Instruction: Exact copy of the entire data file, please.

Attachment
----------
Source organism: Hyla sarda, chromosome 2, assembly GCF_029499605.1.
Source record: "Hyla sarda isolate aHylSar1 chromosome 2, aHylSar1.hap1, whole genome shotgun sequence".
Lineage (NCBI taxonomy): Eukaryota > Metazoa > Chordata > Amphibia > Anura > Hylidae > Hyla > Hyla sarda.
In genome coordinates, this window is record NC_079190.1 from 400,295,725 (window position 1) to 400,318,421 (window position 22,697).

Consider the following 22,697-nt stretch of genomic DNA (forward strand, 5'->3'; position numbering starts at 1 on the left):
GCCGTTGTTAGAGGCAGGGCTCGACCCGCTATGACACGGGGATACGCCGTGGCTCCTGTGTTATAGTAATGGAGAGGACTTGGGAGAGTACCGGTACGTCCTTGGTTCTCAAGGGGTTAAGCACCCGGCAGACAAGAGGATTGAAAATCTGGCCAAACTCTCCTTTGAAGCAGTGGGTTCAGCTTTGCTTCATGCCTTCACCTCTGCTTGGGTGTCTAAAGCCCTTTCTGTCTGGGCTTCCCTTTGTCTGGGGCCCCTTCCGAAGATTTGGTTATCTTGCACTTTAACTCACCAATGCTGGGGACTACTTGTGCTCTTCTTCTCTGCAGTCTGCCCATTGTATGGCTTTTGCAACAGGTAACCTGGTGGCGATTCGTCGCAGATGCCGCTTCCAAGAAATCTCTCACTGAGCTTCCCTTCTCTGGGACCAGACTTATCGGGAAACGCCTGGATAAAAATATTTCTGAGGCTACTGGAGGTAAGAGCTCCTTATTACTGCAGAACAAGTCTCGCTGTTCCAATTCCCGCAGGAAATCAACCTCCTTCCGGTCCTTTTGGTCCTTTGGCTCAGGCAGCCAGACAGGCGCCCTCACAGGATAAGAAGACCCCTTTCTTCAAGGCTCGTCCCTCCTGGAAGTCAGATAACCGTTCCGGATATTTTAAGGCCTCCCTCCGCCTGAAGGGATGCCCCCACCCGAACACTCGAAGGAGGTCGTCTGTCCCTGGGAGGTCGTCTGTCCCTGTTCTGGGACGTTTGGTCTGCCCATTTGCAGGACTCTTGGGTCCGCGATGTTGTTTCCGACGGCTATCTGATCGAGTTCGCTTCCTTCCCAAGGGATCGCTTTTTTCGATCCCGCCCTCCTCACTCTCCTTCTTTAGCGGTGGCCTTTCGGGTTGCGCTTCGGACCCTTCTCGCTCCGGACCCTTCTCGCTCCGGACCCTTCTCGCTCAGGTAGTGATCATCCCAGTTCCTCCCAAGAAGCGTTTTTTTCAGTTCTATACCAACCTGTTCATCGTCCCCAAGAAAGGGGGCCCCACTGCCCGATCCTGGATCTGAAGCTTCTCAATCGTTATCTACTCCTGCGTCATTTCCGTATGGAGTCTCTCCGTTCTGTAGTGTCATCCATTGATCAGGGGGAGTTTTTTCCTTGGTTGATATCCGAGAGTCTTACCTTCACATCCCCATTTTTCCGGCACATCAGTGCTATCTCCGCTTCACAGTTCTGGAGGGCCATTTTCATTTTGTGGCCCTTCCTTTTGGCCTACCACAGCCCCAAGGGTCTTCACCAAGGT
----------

Source organism: Hyla sarda, chromosome 2, assembly GCF_029499605.1.
Source record: "Hyla sarda isolate aHylSar1 chromosome 2, aHylSar1.hap1, whole genome shotgun sequence".
Lineage (NCBI taxonomy): Eukaryota > Metazoa > Chordata > Amphibia > Anura > Hylidae > Hyla > Hyla sarda.
In genome coordinates, this window is record NC_079190.1 from 400,295,725 (window position 1) to 400,318,421 (window position 22,697).

Consider the following 22,697-nt stretch of genomic DNA (forward strand, 5'->3'; position numbering starts at 1 on the left):
GCCGTTGTTAGAGGCAGGGCTCGACCCGCTATGACACGGGGATACGCCGTGGCTCCTGTGTTATAGTAATGGAGAGGACTTGGGAGAGTACCGGTACGTCCTTGGTTCTCAAGGGGTTAAGCACCCGGCAGACAAGAGGATTGAAAATCTGGCCAAACTCTCCTTTGAAGCAGTGGGTTCAGCTTTGCTTCATGCCTTCACCTCTGCTTGGGTGTCTAAAGCCCTTTCTGTCTGGGCTTCCCTTTGTCTGGGGCCCCTTCCGAAGATTTGGTTATCTTGCACTTTAACTCACCAATGCTGGGGACTACTTGTGCTCTTCTTCTCTGCAGTCTGCCCATTGTATGGCTTTTGCAACAGGTAACCTGGTGGCGATTCGTCGCAGATGCCGCTTCCAAGAAATCTCTCACTGAGCTTCCCTTCTCTGGGACCAGACTTATCGGGAAACGCCTGGATAAAAATATTTCTGAGGCTACTGGAGGTAAGAGCTCCTTATTACTGCAGAACAAGTCTCGCTGTTCCAATTCCCGCAGGAAATCAACCTCCTTCCGGTCCTTTTGGTCCTTTGGCTCAGGCAGCCAGACAGGCGCCCTCACAGGATAAGAAGACCCCTTTCTTCAAGGCTCGTCCCTCCTGGAAGTCAGATAACCGTTCCGGATATTTTAAGGCCTCCCTCCGCCTGAAGGGATGCCCCCACCCGAACACTCGAAGGAGGTCGTCTGTCCCTGGGAGGTCGTCTGTCCCTGTTCTGGGACGTTTGGTCTGCCCATTTGCAGGACTCTTGGGTCCGCGATGTTGTTTCCGACGGCTATCTGATCGAGTTCGCTTCCTTCCCAAGGGATCGCTTTTTTCGATCCCGCCCTCCTCACTCTCCTTCTTTAGCGGTGGCCTTTCGGGTTGCGCTTCGGACCCTTCTCGCTCCGGACCCTTCTCGCTCCGGACCCTTCTCGCTCAGGTAGTGATCATCCCAGTTCCTCCCAAGAAGCGTTTTTTTCAGTTCTATACCAACCTGTTCATCGTCCCCAAGAAAGGGGGCCCCACTGCCCGATCCTGGATCTGAAGCTTCTCAATCGTTATCTACTCCTGCGTCATTTCCGTATGGAGTCTCTCCGTTCTGTAGTGTCATCCATTGATCAGGGGGAGTTTTTTCCTTGGTTGATATCCGAGAGTCTTACCTTCACATCCCCATTTTTCCGGCACATCAGTGCTATCTCCGCTTCACAGTTCTGGAGGGCCATTTTCATTTTGTGGCCCTTCCTTTTGGCCTACCACAGCCCCAAGGGTCTTCACCAAGGT